Abnormal Shape

Traumatic ear defect

Traumatic ear defect

Since ears damaged by various accidents interfere with social life, they should be restored as close to normal, if possible. The surgical method varies depending on the location of the damage, deformation, and degree of loss. Most importantly, when defects occur due to traumatic amputation, human bite (bitten by a person), burns, etc., you should not attempt to treat it using surrounding skin tissue or fascia, and better results can be obtained through primary suturing and subsequent reconstruction, even if the tissue is sacrificed a little more. If the severity of the defect is mild (deformation or defect of less than 1/4 of the ear), the cartilage part is restored with the ipsilateral or contralateral ear cartilage, and the skin is restored using the skin or fascia around the ear, but if the degree is severe (deformation or defect of more than 1/4 of the ear), it is necessary to make a cartilage frame in a similar way to microtia and restore the skin with fascia, skin around the ear, or skin graft. It is important to accurately determine the degree of damage and restore the skeleton and skin of the deficient (deformed) area as close to normal as possible.

Right time for surgery

Reconstruction is possible after at least 6 months after the defect or deformation has occurred.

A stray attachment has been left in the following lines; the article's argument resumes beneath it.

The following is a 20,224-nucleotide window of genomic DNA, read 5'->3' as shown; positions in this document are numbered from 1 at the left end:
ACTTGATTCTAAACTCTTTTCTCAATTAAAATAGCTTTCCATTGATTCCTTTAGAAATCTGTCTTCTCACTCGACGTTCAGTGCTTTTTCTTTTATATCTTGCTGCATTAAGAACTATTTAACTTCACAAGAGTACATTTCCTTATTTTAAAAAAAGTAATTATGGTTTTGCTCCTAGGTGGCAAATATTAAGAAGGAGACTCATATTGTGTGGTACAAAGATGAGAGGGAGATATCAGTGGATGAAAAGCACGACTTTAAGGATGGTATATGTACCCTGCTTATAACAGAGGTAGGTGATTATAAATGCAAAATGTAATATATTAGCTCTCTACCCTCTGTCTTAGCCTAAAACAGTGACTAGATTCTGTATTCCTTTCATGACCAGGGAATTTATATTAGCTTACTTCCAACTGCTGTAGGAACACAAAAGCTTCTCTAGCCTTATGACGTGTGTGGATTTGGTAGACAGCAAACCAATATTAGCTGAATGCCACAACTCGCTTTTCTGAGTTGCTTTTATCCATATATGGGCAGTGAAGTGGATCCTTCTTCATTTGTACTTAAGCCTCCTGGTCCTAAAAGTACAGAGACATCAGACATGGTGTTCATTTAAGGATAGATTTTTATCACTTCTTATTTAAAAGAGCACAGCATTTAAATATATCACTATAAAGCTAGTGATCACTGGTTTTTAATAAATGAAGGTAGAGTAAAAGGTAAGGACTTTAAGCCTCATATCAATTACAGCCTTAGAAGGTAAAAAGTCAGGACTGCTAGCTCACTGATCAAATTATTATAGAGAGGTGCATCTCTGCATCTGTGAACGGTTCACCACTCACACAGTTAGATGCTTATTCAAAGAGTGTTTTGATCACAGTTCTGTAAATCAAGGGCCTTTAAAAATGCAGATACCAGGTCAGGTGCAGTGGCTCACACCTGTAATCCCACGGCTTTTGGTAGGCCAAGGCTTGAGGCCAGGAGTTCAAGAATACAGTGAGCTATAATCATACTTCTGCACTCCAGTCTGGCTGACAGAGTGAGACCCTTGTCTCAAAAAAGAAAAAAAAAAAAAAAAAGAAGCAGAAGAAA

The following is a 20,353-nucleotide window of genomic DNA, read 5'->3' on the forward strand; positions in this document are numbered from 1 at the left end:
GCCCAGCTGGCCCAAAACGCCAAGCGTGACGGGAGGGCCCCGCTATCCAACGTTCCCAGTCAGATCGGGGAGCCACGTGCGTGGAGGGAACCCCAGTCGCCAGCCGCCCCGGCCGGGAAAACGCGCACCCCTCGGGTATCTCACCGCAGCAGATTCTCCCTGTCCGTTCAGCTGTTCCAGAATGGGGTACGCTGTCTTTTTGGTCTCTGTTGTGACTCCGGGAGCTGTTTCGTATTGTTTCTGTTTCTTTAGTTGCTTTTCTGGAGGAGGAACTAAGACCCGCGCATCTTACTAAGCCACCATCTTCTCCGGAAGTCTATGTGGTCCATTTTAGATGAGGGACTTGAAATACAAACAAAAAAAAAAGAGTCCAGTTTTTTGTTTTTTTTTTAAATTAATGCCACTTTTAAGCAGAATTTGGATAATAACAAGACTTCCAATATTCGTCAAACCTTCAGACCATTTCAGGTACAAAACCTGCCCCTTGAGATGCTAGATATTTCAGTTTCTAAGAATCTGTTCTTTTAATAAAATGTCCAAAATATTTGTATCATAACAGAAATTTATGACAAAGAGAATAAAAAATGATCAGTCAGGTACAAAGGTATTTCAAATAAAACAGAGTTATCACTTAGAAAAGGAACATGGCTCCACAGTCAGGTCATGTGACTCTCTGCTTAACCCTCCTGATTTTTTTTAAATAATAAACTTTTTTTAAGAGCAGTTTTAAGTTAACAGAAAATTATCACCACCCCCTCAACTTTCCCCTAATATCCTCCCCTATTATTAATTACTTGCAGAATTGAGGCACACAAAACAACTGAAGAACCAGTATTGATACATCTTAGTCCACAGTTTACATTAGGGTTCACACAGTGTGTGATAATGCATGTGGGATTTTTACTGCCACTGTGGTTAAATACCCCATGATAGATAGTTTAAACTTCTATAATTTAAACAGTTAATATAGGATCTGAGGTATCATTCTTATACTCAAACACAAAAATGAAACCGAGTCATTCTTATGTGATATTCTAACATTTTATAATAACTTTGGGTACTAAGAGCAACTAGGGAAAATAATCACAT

Anesthesia and duration of treatment

If the defect or deformity is not severe (damage to less than 1/4 of the ear), surgery is conducted under local anesthesia and does not require hospitalization, so you can go home after resting for a while after the surgery. Sutures are removed about one to two weeks after surgery, and you must visit the doctor every 2-3 days during that time. When the deformity is more than 1/4, three-dimensional reconstruction is required (using chest cartilage) Surgery is conducted in 1 or 2 rounds, with the first under general anesthesia and the second under general anesthesia or local anesthesia.

Hospitalization and treatment after discharge


First (general anesthesia): Hospitalized the day before surgery, 1 night 2 days

Second (general anesthesia or partial anesthesia): Hospitalized on the day of surgery in the case of general anesthesia, 1 night 2 days

-Treatment after discharge

First: Three weeks of treatment required, dressing once every 2 days and 3 times a week

Second: One month to a month and a half of treatment required, dressing once every 2 days and 3 times a week

Precautions after surgery

Immediately after surgery, the ear area is wrapped thickly for 2-3 days. Care should be taken not to press the surgical area, and it is recommended not to make excessive movements to prevent the dressing from loosening. After 2-3 days, we apply relatively light dressing, but be careful not to apply excessive force to the ears for at least 2-3 months.

Before & After

  • Before

    With a defect of less than 1/4, ipsilateral cartilage
    and skin behind the ear are used
    This is a case of reconstruction.

  • Before

    More than 1/4 of the ear was lost due to burns,
    and chest cartilage was used
    Reconstruction was performed and
    this is a picture 1 year and 5 months
    have passed since the operation.